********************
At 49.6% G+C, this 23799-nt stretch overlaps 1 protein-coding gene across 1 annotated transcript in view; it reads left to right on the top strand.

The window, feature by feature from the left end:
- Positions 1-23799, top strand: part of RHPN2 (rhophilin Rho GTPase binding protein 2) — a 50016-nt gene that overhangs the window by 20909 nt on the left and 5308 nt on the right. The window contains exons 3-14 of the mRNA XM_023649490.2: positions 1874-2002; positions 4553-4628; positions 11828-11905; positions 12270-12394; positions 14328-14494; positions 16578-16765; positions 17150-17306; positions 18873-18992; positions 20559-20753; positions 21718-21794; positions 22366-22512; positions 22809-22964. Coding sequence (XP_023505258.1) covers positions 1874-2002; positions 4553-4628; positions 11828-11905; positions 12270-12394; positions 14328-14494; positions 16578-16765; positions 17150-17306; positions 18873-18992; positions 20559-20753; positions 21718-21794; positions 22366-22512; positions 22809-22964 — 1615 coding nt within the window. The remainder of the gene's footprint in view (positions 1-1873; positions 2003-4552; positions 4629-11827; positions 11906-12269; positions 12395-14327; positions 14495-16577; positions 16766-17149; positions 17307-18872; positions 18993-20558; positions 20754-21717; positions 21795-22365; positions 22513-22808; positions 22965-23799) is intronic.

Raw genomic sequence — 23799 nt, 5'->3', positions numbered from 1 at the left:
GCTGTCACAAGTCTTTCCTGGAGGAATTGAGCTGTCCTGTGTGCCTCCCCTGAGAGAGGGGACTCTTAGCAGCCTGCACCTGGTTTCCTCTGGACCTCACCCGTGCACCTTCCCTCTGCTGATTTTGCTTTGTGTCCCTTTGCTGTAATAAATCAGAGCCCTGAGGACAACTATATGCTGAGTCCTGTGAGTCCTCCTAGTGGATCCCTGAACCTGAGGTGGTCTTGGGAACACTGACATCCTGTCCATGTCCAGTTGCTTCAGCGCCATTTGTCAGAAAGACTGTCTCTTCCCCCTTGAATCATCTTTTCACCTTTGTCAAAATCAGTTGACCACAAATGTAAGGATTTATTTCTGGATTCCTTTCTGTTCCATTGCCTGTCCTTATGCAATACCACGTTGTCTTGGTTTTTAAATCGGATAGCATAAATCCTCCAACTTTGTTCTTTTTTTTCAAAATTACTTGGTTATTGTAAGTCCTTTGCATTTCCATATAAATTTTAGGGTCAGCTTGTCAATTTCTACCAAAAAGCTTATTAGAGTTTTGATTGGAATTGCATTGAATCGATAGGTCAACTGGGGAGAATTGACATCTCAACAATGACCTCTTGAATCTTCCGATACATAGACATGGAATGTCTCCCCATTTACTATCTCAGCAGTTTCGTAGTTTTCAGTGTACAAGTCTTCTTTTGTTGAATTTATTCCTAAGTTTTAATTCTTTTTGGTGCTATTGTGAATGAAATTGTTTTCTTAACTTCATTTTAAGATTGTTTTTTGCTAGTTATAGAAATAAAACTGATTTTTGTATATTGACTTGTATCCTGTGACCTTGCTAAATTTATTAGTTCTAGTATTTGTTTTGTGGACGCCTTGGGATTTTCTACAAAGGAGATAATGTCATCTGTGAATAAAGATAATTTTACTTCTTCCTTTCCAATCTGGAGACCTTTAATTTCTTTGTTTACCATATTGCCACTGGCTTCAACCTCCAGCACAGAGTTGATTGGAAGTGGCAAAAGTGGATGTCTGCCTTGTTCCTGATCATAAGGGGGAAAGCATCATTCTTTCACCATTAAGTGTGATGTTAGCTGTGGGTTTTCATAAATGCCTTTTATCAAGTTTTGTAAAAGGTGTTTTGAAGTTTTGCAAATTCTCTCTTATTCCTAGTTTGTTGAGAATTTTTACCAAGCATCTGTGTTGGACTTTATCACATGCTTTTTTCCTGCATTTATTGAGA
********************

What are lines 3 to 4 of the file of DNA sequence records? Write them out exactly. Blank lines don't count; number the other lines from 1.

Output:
- Positions 1-23799, top strand: part of RHPN2 (rhophilin Rho GTPase binding protein 2) — a 50016-nt gene that overhangs the window by 20909 nt on the left and 5308 nt on the right. The window contains exons 3-14 of the mRNA XM_023649490.2: positions 1874-2002; positions 4553-4628; positions 11828-11905; positions 12270-12394; positions 14328-14494; positions 16578-16765; positions 17150-17306; positions 18873-18992; positions 20559-20753; positions 21718-21794; positions 22366-22512; positions 22809-22964. Coding sequence (XP_023505258.1) covers positions 1874-2002; positions 4553-4628; positions 11828-11905; positions 12270-12394; positions 14328-14494; positions 16578-16765; positions 17150-17306; positions 18873-18992; positions 20559-20753; positions 21718-21794; positions 22366-22512; positions 22809-22964 — 1615 coding nt within the window. The remainder of the gene's footprint in view (positions 1-1873; positions 2003-4552; positions 4629-11827; positions 11906-12269; positions 12395-14327; positions 14495-16577; positions 16766-17149; positions 17307-18872; positions 18993-20558; positions 20754-21717; positions 21795-22365; positions 22513-22808; positions 22965-23799) is intronic.

Raw genomic sequence — 23799 nt, 5'->3', positions numbered from 1 at the left: